SEOUL (Reuters) - The South Korean soccer player who inflamed a diplomatic row with Japan by waving a political placard at the London Olympics is finally set to receive his bronze medal.
Park Jong-woo, banned from the medal ceremony at Wembley, has received a certificate confirming he would receive it, the Korea Football Association (KFA) said on Wednesday.
The midfielder held up a sign referring to a territorial dispute between South Korea and Japan while celebrating a 2-0 win over their fierce rivals in the Olympic bronze medal match.
The placard, which read "Dokdo is our territory", sparked further controversy following a surprise visit to the islands, known in Japan as Takeshima, by South Korean President Lee Myung-bak before the match in August.
Park was handed the sign by a fan but his actions prompted soccer's world governing body FIFA to open disciplinary proceedings against him.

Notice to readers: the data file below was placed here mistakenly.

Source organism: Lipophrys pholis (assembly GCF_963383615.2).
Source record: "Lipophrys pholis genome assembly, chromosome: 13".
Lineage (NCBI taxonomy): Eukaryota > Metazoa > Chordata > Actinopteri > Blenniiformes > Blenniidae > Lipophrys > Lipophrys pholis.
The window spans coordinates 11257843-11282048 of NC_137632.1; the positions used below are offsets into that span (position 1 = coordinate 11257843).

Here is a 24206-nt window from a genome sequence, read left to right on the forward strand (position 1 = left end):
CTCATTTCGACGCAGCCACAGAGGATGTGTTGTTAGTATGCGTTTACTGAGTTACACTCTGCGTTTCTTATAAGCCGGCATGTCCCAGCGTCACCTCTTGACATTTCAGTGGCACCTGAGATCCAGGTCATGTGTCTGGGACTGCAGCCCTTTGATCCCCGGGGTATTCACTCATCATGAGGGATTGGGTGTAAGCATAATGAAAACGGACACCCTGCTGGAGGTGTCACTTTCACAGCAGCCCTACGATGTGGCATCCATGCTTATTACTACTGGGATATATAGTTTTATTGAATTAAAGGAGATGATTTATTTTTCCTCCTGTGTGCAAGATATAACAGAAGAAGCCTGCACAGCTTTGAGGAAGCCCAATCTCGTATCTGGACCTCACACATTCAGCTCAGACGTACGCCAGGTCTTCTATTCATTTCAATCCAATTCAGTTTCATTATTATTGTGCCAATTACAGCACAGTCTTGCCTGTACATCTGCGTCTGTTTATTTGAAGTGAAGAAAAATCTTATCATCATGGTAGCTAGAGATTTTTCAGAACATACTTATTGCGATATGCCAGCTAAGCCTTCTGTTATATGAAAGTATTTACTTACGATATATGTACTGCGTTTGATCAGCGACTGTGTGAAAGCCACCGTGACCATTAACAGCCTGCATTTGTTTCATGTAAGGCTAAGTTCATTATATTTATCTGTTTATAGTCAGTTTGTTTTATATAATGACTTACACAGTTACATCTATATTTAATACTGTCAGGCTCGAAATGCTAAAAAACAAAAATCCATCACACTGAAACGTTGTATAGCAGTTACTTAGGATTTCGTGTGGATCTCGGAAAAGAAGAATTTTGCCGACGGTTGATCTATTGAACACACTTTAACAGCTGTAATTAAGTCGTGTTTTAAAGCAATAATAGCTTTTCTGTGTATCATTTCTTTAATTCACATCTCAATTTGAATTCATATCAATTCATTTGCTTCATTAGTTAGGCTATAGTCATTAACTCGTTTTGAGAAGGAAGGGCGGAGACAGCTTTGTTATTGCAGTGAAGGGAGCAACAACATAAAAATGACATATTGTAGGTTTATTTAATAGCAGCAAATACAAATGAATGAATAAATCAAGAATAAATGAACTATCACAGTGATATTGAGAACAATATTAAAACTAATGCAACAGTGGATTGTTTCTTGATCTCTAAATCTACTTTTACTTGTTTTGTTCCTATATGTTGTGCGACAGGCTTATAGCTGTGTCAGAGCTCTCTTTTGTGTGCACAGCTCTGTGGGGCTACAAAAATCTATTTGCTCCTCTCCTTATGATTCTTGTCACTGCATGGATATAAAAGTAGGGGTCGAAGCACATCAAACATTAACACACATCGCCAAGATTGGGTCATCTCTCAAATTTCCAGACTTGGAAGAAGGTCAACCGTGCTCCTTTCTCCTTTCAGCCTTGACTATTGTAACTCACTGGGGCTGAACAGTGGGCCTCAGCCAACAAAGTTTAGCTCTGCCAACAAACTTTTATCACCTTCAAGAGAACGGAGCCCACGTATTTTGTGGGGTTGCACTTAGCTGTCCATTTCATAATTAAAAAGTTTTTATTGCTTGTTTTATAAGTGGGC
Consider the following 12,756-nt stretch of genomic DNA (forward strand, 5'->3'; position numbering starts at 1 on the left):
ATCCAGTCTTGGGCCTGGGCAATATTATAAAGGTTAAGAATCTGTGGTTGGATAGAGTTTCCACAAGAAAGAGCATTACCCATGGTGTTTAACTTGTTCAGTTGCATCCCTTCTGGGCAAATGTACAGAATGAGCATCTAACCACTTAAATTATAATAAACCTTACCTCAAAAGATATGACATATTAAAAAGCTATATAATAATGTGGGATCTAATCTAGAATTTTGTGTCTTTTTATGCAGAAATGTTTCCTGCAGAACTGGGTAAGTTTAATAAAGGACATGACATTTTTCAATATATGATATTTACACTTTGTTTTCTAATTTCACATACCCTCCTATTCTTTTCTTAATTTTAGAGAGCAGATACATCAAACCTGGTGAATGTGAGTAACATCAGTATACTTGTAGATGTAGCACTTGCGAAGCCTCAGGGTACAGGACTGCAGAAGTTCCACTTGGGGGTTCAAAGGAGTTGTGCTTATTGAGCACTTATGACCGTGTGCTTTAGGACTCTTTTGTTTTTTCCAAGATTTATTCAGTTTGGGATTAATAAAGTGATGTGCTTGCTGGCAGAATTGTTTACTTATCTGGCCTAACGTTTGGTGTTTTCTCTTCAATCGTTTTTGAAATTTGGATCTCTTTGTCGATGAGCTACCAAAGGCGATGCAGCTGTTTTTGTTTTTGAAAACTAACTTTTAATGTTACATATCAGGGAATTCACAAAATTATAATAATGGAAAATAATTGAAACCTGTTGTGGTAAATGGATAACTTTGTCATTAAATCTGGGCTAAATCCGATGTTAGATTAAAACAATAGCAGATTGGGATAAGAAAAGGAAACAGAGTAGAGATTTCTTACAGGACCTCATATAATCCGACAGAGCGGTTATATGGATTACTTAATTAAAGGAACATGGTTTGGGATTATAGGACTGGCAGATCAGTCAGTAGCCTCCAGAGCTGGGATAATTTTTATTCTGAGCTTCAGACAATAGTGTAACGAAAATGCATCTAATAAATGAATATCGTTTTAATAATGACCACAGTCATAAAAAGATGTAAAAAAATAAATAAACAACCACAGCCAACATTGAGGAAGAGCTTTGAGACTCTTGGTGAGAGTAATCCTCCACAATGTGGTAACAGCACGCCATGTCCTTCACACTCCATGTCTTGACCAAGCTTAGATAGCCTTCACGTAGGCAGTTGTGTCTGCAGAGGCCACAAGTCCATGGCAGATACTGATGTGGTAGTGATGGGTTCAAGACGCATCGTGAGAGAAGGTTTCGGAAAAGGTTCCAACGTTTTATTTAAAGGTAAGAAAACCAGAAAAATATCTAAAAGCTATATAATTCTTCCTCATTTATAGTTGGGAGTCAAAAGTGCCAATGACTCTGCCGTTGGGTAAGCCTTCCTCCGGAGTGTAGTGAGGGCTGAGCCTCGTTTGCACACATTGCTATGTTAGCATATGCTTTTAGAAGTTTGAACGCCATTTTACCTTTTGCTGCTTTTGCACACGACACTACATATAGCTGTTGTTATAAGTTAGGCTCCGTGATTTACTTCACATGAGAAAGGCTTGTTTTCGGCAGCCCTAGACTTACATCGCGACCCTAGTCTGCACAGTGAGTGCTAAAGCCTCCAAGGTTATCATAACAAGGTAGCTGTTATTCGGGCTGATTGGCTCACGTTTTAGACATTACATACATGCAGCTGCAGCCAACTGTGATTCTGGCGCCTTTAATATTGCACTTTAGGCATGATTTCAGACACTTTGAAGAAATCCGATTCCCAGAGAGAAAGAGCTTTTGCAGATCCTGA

However, the International Olympic Committee (IOC) has finally signed off on his medal.
"The Korean Olympic Committee (KOC) handed over the certificates to the KFA on Tuesday," the KFA told Yonhap news agency. "Park Jong-woo's certificate was included."
FIFA has yet to reach a decision on his case.
The KFA described Park's act as "impulsive" but stopped short of apologising to their Japanese counterparts, while South Korean military officials called him "courageous".
Park was granted exemption from military service with his team mates for their bronze medal showing in London.
The disputed islands, controlled by South Korea but also claimed by Japan, lie equidistant from the two countries and are believed to contain frozen natural gas deposits potentially worth billions of dollars.
Reporting by Alastair Himmer in Tokyo; Editing by John O'Brien